All electronic receipts will now attract a N50 stamp duty according to an official memo issued by the Federal Inland Revenue Service (FIRS).
“Any electronic receipt [written, printed or in electronic form] for, or electronic transfer of, money deposited with any bank or with any banker in any type of account of an amount from N10,000 upwards shall attract a singular or one-off duty of the sum of N50,” said the Nigeria’s taxman in the circular issued in April and signed by Executive Chairman, Muhammad Nami.
The implication: Nigerians will now pay stamp duties on WhatsApp messages, SMS, and messages via any electronic platform acknowledging receipt of funds (N10,000 and above). These include POS receipts, fiscalised device receipts, Automated Teller Machine (ATM) print-outs”.
According to the circular all receipts, either printed or electronically generated, or any form of electronic acknowledgement of money transactions, will attract the stamp duty of N50.
FIRS further clarified that it is the only body authorised to collect such duties.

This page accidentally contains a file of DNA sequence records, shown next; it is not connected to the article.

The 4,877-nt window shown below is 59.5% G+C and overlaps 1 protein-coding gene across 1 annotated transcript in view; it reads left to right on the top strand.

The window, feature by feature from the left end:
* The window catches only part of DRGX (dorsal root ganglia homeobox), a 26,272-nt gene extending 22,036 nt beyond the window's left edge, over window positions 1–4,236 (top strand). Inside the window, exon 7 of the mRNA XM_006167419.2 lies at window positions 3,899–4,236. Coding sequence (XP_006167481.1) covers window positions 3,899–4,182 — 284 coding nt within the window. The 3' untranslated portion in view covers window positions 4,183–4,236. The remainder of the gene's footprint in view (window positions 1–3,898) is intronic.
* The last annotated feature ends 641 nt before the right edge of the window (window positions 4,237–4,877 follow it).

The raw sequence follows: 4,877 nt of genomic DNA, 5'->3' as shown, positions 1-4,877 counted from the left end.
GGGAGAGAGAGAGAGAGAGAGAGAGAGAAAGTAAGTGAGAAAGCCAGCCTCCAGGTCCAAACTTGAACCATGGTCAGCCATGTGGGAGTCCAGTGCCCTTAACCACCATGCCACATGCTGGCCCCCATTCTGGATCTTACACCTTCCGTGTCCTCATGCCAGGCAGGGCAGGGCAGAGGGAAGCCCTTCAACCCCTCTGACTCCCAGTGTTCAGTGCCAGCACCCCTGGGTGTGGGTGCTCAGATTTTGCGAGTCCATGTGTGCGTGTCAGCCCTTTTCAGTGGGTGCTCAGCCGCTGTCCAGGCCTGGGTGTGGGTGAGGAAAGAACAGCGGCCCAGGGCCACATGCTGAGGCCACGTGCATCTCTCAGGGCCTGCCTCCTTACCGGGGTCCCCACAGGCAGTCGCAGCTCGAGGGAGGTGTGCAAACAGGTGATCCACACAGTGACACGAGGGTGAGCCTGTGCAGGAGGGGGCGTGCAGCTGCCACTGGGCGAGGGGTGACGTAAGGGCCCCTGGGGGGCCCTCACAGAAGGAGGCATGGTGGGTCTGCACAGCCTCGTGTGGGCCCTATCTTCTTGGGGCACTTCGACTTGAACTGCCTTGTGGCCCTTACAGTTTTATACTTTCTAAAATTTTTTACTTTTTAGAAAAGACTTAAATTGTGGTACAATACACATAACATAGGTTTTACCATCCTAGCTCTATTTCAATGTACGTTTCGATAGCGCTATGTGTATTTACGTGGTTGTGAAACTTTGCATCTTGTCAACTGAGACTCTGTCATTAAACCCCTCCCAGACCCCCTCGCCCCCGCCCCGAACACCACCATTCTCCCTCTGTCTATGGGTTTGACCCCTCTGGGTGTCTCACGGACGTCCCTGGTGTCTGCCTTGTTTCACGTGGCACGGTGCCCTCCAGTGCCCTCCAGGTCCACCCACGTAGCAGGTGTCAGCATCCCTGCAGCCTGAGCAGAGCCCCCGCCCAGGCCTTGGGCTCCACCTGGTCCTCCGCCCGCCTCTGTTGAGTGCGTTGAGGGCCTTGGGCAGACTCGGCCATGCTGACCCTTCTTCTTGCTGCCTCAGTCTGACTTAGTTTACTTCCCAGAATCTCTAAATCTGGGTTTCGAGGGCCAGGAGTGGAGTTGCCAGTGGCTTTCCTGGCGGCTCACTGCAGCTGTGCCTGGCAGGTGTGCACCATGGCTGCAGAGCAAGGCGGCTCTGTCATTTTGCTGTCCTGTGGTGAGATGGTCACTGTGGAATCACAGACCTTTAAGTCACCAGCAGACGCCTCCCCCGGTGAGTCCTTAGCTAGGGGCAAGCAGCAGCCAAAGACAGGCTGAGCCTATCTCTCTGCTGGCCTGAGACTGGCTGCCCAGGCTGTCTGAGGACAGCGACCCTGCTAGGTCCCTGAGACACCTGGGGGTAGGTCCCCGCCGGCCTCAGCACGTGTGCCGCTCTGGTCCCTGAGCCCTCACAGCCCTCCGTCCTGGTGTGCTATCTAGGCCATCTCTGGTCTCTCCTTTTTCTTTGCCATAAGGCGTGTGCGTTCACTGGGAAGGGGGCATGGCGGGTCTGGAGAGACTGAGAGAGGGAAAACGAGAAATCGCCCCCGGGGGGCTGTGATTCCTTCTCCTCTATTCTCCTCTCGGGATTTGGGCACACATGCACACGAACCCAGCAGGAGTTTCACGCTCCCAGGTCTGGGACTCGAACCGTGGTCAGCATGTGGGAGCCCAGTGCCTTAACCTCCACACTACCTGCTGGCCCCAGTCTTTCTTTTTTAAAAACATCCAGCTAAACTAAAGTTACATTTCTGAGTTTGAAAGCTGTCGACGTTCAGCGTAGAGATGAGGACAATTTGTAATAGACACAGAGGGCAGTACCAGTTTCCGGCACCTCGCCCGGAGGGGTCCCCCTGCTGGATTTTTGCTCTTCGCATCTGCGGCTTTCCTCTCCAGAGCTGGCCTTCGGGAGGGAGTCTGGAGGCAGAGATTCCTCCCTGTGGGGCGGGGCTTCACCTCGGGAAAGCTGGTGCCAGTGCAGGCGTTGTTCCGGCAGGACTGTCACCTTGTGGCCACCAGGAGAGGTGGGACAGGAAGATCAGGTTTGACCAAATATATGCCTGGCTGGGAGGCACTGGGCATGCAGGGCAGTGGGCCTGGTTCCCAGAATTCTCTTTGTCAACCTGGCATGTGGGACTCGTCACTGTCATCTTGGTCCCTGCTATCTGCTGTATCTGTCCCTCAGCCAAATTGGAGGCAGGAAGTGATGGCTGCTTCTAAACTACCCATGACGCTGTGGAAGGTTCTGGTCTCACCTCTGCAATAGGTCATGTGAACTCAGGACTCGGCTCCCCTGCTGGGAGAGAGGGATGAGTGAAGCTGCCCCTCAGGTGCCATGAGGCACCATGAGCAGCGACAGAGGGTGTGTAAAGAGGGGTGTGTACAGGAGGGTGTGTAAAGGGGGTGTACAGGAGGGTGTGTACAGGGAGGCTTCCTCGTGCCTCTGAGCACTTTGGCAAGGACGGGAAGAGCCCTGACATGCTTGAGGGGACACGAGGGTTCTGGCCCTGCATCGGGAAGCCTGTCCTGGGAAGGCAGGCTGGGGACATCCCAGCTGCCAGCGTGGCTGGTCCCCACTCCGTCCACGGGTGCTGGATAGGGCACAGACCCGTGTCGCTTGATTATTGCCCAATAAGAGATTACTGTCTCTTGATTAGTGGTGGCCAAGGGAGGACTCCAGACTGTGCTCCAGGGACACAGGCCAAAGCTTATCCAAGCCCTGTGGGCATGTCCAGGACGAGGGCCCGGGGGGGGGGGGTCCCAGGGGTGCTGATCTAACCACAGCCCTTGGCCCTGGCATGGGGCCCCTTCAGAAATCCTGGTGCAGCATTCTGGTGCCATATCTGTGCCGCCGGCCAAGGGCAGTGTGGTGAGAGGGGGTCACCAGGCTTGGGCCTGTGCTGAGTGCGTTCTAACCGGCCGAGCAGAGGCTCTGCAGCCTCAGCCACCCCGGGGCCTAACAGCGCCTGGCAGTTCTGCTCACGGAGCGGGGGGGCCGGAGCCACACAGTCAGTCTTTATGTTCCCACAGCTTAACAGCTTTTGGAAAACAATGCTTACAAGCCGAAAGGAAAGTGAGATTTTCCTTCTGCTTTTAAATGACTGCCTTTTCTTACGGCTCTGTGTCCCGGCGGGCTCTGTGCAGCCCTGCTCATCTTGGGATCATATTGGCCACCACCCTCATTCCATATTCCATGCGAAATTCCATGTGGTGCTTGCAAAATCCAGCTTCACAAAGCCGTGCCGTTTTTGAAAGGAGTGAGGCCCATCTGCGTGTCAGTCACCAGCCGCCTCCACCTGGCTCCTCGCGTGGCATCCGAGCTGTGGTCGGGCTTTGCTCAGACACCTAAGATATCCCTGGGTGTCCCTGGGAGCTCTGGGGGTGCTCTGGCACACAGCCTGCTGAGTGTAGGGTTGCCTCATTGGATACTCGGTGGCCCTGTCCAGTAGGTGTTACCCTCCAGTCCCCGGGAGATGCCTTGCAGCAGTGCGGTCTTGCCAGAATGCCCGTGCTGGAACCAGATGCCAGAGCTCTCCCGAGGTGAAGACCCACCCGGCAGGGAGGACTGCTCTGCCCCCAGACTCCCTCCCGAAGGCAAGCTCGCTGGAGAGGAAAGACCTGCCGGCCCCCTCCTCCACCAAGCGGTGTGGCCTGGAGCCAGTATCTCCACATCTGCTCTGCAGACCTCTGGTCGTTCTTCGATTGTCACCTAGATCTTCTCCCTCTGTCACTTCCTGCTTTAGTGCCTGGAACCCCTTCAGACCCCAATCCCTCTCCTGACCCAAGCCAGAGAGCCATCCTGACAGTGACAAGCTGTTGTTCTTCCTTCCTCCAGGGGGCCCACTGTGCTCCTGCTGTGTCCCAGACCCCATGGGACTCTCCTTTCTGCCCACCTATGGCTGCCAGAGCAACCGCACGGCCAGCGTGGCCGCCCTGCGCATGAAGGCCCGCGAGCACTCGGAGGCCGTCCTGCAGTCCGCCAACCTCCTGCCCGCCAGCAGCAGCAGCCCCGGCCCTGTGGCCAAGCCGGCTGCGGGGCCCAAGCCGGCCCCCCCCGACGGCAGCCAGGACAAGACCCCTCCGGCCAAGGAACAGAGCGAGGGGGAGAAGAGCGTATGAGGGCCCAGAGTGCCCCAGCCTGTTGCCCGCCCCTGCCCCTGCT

Its words: “The Federal Inland Revenue Service is the only competent authority to impose, charge, and collect duties upon instruments specified in the schedule to this act if such instrument relates to matters executed between a company and an individual, group or body of individuals.”
The agency had earlier in February 2020 informed the public of its statutory right as the sole agency responsible for collection of stamp duties on behalf of the Federal Government of Nigeria.
How will the stamp duty apply to WhatsApp messages?
The FIRS illustrated the applicable scenarios on its website. One of the scenarios explains: “ABZ Ltd’s chief accounting officer, after receiving a cash payment of N500,000 from Mr. XYZ on behalf of ABZ Ltd., composed a message which reads: ‘receipt of N500,000 is hereby acknowledged’ and sent same to Mr. XYZ via WhatsApp messenger”.
“In this case, the WhatsApp message acknowledging the receipt of N500,000 constitutes a receipt for which stamp duty is payable.
Other instruments subject to charge, as listed in the circular, include; fixed duty instruments such as Power of Attorney, Certificate of Attorney, Proxy forms, Appointment of receivers, Memorandum of Understanding, Joint Venture Agreements, Guarantors form, Ordinary agreements and Receipts; and Ad-valorem instruments such as Tenancy or lease agreements, legal mortgage or debentures, Sales agreements and Deed of assignments.